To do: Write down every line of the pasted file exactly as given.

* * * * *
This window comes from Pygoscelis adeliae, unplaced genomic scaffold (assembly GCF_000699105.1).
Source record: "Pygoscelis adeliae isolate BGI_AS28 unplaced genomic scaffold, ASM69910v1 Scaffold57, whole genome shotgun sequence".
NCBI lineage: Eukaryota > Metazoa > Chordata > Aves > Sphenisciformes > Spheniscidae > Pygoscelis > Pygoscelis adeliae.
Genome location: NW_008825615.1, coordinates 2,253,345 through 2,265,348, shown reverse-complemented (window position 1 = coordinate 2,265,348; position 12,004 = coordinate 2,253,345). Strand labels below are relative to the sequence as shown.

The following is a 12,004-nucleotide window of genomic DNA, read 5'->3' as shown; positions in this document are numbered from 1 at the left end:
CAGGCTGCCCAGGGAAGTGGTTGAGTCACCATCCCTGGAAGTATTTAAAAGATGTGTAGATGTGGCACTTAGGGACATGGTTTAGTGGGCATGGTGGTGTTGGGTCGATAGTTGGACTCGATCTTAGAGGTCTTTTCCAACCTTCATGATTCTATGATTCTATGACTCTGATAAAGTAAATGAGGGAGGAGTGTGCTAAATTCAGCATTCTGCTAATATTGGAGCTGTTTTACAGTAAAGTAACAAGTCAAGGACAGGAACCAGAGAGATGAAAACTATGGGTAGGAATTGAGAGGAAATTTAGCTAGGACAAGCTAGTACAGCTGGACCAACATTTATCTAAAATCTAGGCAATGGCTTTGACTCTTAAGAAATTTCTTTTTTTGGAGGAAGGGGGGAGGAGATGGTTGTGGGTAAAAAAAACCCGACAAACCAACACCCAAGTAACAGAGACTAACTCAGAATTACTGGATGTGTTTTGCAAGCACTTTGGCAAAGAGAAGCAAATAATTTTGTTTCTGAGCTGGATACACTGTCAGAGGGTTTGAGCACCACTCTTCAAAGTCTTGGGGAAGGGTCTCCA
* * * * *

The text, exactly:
This window comes from Pygoscelis adeliae, unplaced genomic scaffold (assembly GCF_000699105.1).
Source record: "Pygoscelis adeliae isolate BGI_AS28 unplaced genomic scaffold, ASM69910v1 Scaffold57, whole genome shotgun sequence".
NCBI lineage: Eukaryota > Metazoa > Chordata > Aves > Sphenisciformes > Spheniscidae > Pygoscelis > Pygoscelis adeliae.
Genome location: NW_008825615.1, coordinates 2,253,345 through 2,265,348, shown reverse-complemented (window position 1 = coordinate 2,265,348; position 12,004 = coordinate 2,253,345). Strand labels below are relative to the sequence as shown.

The following is a 12,004-nucleotide window of genomic DNA, read 5'->3' as shown; positions in this document are numbered from 1 at the left end:
CAGGCTGCCCAGGGAAGTGGTTGAGTCACCATCCCTGGAAGTATTTAAAAGATGTGTAGATGTGGCACTTAGGGACATGGTTTAGTGGGCATGGTGGTGTTGGGTCGATAGTTGGACTCGATCTTAGAGGTCTTTTCCAACCTTCATGATTCTATGATTCTATGACTCTGATAAAGTAAATGAGGGAGGAGTGTGCTAAATTCAGCATTCTGCTAATATTGGAGCTGTTTTACAGTAAAGTAACAAGTCAAGGACAGGAACCAGAGAGATGAAAACTATGGGTAGGAATTGAGAGGAAATTTAGCTAGGACAAGCTAGTACAGCTGGACCAACATTTATCTAAAATCTAGGCAATGGCTTTGACTCTTAAGAAATTTCTTTTTTTGGAGGAAGGGGGGAGGAGATGGTTGTGGGTAAAAAAAACCCGACAAACCAACACCCAAGTAACAGAGACTAACTCAGAATTACTGGATGTGTTTTGCAAGCACTTTGGCAAAGAGAAGCAAATAATTTTGTTTCTGAGCTGGATACACTGTCAGAGGGTTTGAGCACCACTCTTCAAAGTCTTGGGGAAGGGTCTCCA